A recent blind tasting of 1996 Chateau Calon Segur gave us insight into how this vintage is coming along. This well respected St. Estephe wine is classified as a third growth in the 1855 scheme. It is easily recognizable by the large heart shape on its label which features a red background. Ideal wine for Valentine’s Day.
Those who follow the rather heterogeous reputations of Bordeaux vintages can recognize a common phenomenon: the year that follows a much ballyhooed vintage invariably gets short shifted, regardless of its quality. It’s as though a pool of exuberant enthusiasm (not to mention lots of bucks) has been exhausted and not yet replenished. 2001 and 2006 are such vintages, coming at the heels of the much celebrated 2000 & 2005. With a few exceptions, 2001 & 2006 deserve their inferior reputations. In the 1990’s, ’95 was unquestionably the big, celebrity year. However, as it turned out ’96 was, as we perceived it then, “a close second” in quality to ’95. Thus ’97 took the really bad rep (unjustifiably so; but that’s another pet peeve of mine; maybe another time).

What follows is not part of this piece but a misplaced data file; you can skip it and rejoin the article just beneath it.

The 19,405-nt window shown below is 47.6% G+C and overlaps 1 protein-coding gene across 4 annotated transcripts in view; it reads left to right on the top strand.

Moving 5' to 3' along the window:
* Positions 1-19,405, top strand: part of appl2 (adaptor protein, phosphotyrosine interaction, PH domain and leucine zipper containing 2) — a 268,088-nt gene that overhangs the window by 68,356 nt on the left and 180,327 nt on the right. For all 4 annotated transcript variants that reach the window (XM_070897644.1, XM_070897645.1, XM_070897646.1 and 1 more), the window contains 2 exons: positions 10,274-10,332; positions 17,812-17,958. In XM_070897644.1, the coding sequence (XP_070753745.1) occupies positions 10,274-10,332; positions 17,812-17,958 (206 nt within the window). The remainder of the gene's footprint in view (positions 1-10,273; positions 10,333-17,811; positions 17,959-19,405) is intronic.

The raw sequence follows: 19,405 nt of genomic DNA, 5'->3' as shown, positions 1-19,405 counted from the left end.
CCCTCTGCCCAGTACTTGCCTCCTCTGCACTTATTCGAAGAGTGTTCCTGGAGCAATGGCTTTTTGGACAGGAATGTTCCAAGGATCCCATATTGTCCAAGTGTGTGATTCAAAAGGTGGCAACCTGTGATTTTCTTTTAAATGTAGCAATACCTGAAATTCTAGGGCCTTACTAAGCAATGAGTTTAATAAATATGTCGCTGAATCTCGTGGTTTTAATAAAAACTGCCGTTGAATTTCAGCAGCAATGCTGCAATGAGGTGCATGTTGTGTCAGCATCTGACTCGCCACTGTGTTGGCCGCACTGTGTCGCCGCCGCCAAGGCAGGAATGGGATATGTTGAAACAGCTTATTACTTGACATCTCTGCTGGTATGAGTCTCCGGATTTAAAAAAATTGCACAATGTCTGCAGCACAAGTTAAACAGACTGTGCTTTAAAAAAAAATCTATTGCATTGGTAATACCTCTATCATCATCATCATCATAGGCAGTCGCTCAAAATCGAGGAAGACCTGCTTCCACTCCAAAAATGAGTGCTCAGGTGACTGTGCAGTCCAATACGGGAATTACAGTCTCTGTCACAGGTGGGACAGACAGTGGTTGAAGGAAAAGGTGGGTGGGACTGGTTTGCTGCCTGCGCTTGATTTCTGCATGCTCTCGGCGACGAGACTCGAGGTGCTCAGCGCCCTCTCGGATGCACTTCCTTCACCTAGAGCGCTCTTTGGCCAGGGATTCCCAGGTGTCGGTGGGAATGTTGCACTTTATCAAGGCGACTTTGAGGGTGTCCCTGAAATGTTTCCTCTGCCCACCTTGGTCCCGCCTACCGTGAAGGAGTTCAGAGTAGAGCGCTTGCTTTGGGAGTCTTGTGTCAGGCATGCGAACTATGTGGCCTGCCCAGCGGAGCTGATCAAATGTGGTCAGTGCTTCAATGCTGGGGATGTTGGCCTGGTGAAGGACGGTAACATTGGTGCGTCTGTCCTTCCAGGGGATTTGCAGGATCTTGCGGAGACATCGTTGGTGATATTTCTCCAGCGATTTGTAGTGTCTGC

So here we are nearly 15 years later occassionaly sampling these mid ’90’s, since we all feel they are probably too young to open en-masse. And here is this 96 Calon Segur, huge extraction, a combination of pleasantly vegetative and cofee/cocoa aromas, big upfront fruit, complex on the palate, long acid finish and big alcohol. The wine was so big and ripe that no-one in our experienced group of tasters guessed it as Bordeaux. Its ripe, fruit forward characters led some to California, and others to the sunny fields of Southern France in their guesses.
The bottom line was that 96 is now tasting as a “big” year, possibly bigger than 95, and the wines from this vintage are indeed still too young. They can easily go on for several more decades. I have one more bottle of that Calon Segur. I intend to lay it down for at least another 10 years.